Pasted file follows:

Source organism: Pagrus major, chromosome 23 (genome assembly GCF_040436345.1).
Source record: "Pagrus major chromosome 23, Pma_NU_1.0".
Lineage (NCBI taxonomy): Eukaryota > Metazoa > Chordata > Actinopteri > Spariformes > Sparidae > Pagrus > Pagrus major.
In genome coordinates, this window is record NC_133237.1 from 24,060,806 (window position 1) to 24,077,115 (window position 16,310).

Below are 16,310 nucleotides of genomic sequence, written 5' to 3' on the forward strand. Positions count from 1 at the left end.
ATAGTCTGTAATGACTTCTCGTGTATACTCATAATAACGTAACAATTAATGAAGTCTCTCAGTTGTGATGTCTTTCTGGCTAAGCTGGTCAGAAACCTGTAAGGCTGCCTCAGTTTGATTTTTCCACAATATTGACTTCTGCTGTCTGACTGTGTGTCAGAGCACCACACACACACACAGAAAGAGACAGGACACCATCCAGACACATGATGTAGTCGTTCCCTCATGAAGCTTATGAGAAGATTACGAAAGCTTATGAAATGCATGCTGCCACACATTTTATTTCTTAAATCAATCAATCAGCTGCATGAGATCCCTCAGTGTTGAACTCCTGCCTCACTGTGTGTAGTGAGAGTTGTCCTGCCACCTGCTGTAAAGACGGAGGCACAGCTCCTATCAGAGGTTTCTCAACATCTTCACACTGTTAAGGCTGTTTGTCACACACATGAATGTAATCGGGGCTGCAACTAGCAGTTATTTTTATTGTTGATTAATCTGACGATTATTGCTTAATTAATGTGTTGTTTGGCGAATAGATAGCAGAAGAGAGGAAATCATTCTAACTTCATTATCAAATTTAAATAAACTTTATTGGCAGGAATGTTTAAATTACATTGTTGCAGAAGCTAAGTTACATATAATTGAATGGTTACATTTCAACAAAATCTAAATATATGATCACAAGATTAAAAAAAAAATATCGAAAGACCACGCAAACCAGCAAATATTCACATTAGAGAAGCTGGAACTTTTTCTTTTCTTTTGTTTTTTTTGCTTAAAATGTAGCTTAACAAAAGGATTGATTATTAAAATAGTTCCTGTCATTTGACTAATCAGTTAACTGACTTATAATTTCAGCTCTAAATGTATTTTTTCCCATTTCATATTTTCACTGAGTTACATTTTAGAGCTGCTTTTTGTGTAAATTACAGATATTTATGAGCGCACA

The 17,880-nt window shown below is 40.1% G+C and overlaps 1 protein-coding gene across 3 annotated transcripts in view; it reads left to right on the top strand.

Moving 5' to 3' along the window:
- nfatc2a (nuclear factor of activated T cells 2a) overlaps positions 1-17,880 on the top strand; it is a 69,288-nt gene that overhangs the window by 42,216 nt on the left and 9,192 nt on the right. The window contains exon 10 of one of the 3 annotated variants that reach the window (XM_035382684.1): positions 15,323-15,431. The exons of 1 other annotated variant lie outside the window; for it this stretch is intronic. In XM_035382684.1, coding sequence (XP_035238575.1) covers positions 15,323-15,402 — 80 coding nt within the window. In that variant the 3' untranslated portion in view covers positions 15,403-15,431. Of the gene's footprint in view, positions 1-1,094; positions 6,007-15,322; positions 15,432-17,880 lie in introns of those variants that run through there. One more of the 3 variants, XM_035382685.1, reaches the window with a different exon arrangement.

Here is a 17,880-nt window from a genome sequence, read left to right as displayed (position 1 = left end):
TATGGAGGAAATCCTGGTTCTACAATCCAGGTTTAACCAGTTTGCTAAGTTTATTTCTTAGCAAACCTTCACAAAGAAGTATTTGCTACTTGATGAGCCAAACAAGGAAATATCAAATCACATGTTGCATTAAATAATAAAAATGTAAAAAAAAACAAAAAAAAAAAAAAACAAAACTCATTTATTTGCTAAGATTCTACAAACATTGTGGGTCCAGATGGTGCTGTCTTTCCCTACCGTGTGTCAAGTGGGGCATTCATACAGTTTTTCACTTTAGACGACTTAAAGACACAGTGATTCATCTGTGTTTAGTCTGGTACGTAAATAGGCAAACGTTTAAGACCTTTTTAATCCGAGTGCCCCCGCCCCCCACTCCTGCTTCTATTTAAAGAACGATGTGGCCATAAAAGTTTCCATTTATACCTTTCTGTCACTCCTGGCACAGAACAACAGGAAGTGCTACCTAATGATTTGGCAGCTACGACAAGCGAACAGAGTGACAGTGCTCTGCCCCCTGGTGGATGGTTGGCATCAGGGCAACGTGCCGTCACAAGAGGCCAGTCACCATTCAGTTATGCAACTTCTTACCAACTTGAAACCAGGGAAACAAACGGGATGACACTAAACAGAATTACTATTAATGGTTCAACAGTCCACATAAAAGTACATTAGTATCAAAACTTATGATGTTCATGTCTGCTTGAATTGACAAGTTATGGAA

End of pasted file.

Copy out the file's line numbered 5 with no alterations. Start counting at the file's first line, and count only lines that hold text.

Below are 16,310 nucleotides of genomic sequence, written 5' to 3' on the forward strand. Positions count from 1 at the left end.